PostLecture09EN(2).pdf - Lecture 9 Chapter 6.3 6.4 the...

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Lecture 9 Chapter 6.3, 6.4, the distribution of a sum of 2 independent variables Plan for today I The CDF method for 2 variables I The inverse function method I The Jacobian method I The method of moment generating functions for finding the distribution of a sum of random variables
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Example - CDF method for 2 variables I The arrival times of a bus and a passenger are mutually independent and uniformly distributed on ( 0 , 1 ) . Calculate the probability density function of X 2 - X 1 , with X 1 = the arrival time of the bus and X 2 = the arrival time of the passenger. I Let Y = X 2 - X 1 . I P ( Y y ) = P ( X 2 - X 1 y ) . I A = { ( x 1 , x 2 ) : 0 x 1 1 , 0 x 2 1 } . I D y = { ( x 1 , x 2 ) : x 2 - x 1 y } ∩ A . I P ( Y y ) = R R D y f ( x 1 , x 2 ) dA . I X 1 and X 2 are mutually independent, so f ( x 1 , x 2 ) = f 1 ( x 1 ) f 2 ( x 2 ) . I
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I For y [ 0 , 1 ] , integrate over the blue area I For y [ 0 , 1 ] ( y is a constant here ) P ( X 2 - X 1 y ) = 1 - Z 1 y Z x 2 - y 0 f ( x 1 , x 2 ) dx 1 dx 2 = 1 - Z 1 y ( x 2 - y ) dx 2 = 1 - ( 1 - y ) 2 2 I For y > 1, P ( X 2 - X 1 y ) = 1.
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I For y [ - 1 , 0 ] , integrate over I For - 1 < y 0, P ( Y y ) = Z 1 - y Z x 1 + y 0 dx 2 dx 1 (in this case -y > 0) = Z 1 - y ( x 1 + y ) dx 1 = ( 1 + y ) 2 2
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Example- conclusion I F Y ( y ) = P ( Y y ) = 1 for y > 1 1 - ( 1 - y ) 2 2 y [ 0 , 1 ] ( 1 + y ) 2 2 for y [ - 1 , 0 ] 0 otherwise I f Y ( y ) = dF Y ( y ) dy = 1 - y u ( 0 , 1 ) 1 + y for u ( - 1 , 0 ) The CDF method for 2 variables I Let Y = u ( X 1 , X 2 ) Question: Calculate f Y ( y ) . I Step 1: Draw the borders of the area A on which f ( x 1 , x 2 ) 6 = 0 . I Step 2: For different values of y , draw the graph of u ( x 1 , x 2 ) = y . I Step 3: Find the values of y for which the cross section D y = { ( x 1 , x 2 ) : u ( x 1 , x 2 ) y } ∩ A changes. I Step 4: For all values of y found in Step 3, calculate P ( Y y ) = Z Z D y f ( x 1 , x 2 ) dA . I Calculate f ( y ) = dF Y ( y ) dy . Homework: Study the examples 6.2.4 in the textbook.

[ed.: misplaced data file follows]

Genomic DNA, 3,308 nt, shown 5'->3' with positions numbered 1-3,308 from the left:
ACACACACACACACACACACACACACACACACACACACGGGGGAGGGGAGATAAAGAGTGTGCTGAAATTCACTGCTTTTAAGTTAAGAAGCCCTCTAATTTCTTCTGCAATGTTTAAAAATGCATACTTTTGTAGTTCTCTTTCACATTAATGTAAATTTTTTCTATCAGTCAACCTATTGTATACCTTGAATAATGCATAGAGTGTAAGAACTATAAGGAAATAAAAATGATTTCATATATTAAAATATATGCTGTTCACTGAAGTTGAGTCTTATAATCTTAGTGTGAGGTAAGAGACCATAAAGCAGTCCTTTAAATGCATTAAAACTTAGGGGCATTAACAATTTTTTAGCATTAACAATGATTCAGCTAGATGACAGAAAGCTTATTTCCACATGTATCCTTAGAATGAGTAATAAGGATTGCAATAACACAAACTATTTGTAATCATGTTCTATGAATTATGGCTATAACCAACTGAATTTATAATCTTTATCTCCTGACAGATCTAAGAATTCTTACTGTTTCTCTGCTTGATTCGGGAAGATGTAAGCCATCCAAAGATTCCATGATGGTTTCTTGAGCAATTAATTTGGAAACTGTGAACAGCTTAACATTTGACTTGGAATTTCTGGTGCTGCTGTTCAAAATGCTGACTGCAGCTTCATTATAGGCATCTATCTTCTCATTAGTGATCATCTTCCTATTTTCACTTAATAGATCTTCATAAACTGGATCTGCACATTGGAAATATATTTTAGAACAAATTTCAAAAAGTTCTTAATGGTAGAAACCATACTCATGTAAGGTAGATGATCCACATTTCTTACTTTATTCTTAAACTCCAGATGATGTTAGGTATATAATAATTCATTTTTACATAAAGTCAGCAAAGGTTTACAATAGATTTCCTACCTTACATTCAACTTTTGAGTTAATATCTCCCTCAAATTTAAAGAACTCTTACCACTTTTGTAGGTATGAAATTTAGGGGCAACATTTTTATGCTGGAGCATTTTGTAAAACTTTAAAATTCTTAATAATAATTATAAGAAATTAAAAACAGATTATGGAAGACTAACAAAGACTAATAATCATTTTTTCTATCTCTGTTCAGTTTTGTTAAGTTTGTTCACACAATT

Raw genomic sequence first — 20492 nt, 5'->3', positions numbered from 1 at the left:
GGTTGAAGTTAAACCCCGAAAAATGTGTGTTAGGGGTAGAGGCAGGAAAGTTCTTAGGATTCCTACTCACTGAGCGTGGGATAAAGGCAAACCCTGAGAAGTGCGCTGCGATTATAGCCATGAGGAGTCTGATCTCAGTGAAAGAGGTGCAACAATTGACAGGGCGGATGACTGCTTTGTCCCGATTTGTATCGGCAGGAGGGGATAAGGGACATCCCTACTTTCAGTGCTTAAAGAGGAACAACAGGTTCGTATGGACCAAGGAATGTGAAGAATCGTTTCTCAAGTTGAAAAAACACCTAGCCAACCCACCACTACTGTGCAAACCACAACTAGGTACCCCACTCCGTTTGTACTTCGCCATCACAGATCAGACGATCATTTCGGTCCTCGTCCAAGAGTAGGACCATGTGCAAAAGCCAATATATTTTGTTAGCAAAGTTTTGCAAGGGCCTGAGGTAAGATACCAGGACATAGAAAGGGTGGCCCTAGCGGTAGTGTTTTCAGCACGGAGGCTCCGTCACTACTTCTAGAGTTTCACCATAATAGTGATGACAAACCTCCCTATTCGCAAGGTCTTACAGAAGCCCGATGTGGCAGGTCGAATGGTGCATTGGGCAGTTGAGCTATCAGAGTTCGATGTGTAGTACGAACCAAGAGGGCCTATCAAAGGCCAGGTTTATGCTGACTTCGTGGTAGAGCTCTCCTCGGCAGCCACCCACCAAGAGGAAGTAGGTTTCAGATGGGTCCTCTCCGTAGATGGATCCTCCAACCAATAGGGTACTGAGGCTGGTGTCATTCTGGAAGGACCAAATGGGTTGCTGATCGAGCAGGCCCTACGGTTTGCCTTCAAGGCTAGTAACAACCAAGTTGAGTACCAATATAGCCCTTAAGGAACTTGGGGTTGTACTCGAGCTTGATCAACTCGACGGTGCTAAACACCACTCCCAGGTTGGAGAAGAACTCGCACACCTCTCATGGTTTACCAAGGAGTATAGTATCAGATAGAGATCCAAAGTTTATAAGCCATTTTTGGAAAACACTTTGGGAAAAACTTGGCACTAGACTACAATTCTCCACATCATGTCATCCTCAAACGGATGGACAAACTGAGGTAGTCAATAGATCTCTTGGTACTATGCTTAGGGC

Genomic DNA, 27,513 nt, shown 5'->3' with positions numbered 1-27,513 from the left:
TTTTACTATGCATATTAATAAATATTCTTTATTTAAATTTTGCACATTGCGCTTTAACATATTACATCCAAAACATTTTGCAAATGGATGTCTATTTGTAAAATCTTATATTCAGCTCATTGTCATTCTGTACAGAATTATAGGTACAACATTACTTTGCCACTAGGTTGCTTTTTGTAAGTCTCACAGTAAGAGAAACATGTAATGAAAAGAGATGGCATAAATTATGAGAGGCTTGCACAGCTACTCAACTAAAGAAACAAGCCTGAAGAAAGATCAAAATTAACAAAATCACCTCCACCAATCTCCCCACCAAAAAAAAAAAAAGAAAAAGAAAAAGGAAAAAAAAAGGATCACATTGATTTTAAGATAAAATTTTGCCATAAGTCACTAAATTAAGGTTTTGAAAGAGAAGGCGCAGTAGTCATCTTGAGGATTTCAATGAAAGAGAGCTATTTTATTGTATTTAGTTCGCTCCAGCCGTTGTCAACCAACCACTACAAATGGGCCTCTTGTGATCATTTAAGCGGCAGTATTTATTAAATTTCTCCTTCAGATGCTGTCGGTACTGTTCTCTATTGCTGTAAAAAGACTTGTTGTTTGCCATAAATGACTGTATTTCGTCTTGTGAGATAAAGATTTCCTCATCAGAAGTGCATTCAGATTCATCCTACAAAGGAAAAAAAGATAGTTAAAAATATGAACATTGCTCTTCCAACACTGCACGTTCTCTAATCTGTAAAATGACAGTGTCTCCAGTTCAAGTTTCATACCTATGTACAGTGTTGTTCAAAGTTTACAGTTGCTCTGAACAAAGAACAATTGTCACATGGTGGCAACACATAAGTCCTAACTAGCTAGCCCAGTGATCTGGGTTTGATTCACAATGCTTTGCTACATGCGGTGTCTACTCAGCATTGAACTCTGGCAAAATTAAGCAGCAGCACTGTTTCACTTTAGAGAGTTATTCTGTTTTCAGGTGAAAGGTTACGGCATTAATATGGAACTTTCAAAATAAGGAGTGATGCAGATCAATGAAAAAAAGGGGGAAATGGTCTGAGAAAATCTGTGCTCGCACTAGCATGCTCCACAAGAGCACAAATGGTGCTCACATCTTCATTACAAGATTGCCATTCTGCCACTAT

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The inverse function method for discrete variables Example 6.3.1 in the textbook Let X be a geometrically distributed random variable with parameter p and Y = u ( X ) = X - 1. Find the probability mass function of Y . I P ( Y = y ) = P ( X - 1 = y ) = P ( X = y + 1 ) = ( 1 - p ) y p , for y = 0 , 1 , 2 ... Note that if y = x - 1, x = y + 1, so w ( y ) = y + 1 is the inverse of u . Theorem ( Th. 6.3.1 ) If X is a discrete random variable and u ( · ) a bijective function with inverse w, then the probability mass function of Y = u ( X ) is given by P ( Y = y ) = P ( u ( X ) = y ) = P ( X = w ( y )) .
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Example I Let Y be a random variable defined by Y = e X , with X N ( μ, σ 2 ) . Find the probability density function of Y. I F Y ( y ) = P ( Y y ) = P ( e X y ) I Define u ( x ) = e x . I For y 0, P ( Y y ) = 0. I For y > 0: The function u ( · ) is increasing and bijective I u - 1 ( y ) = ln ( y ) is also increasing, hence I P ( Y y ) = P ( u ( X ) y ) = P ( X u - 1 ( y )) = F X ( u - 1 ( y )) . I The pdf. of Y can be found by f Y ( y ) = dF Y ( y ) dy = dF X ( u - 1 ( y )) dy By using the chain rule, = du - 1 ( y ) dy f X ( u - 1 ( y )) .
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The inverse function method(method of transformations) Theorem (Th. 6.3.2 textbook) Let X be a random variable with probability density function f X and u an invertible, increasing or decreasing function on A = { x | f X ( x ) > 0 } , with inverse w.
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  • Fall '19
  • Probability theory, probability density function, CDF, dy, y P

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